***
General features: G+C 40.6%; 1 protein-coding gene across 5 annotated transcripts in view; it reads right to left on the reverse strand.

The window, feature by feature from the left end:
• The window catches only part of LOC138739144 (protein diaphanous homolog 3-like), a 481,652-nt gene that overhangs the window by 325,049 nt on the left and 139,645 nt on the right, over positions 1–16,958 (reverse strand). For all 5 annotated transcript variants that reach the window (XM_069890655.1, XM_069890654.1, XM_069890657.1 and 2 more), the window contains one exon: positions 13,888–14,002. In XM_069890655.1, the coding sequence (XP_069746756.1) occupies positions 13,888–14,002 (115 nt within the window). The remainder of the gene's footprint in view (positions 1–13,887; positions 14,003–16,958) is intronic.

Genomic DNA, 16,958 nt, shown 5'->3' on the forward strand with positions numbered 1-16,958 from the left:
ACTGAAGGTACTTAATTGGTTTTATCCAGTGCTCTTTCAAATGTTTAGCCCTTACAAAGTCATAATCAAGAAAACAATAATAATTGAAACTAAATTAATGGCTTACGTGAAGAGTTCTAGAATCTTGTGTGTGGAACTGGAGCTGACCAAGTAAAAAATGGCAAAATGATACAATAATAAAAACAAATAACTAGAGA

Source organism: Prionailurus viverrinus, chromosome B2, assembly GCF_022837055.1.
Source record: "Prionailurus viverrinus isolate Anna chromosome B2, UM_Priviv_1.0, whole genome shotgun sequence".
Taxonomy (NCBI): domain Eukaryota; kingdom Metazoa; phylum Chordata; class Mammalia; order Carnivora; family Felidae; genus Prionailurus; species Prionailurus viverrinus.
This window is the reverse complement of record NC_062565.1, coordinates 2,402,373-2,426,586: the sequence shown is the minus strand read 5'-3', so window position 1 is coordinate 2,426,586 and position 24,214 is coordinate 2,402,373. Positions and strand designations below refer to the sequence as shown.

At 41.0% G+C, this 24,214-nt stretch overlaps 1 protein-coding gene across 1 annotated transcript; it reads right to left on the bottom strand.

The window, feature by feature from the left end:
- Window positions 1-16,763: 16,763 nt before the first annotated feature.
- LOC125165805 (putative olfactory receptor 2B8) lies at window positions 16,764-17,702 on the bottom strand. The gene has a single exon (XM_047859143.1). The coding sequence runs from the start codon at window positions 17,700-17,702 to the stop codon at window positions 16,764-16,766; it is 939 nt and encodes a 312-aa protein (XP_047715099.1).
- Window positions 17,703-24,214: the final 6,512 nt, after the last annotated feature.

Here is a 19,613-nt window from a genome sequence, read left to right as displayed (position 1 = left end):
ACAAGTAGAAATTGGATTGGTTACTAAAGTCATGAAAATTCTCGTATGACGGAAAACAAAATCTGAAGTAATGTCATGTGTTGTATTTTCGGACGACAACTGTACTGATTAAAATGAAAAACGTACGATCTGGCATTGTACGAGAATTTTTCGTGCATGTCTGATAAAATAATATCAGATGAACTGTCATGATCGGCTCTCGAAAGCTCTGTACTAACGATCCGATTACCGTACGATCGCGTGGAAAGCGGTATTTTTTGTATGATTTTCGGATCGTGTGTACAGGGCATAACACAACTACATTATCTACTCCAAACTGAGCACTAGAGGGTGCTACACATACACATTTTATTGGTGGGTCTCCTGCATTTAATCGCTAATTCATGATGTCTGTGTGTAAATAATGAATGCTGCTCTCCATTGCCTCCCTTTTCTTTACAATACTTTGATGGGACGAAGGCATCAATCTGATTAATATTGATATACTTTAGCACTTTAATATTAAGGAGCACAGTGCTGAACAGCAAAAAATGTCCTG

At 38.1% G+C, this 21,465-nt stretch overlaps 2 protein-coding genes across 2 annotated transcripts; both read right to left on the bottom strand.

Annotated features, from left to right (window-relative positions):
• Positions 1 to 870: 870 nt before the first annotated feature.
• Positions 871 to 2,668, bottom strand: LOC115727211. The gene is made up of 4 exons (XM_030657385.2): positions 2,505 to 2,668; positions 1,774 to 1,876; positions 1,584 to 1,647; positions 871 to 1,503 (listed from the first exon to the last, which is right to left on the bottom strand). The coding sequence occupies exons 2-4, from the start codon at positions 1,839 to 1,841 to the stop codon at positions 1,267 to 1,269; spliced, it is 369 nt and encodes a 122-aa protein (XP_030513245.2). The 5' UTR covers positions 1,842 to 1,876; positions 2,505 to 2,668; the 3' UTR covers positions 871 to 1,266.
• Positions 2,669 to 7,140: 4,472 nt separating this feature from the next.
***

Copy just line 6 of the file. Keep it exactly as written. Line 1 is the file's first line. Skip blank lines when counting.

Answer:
Source organism: Prionailurus viverrinus, chromosome B2, assembly GCF_022837055.1.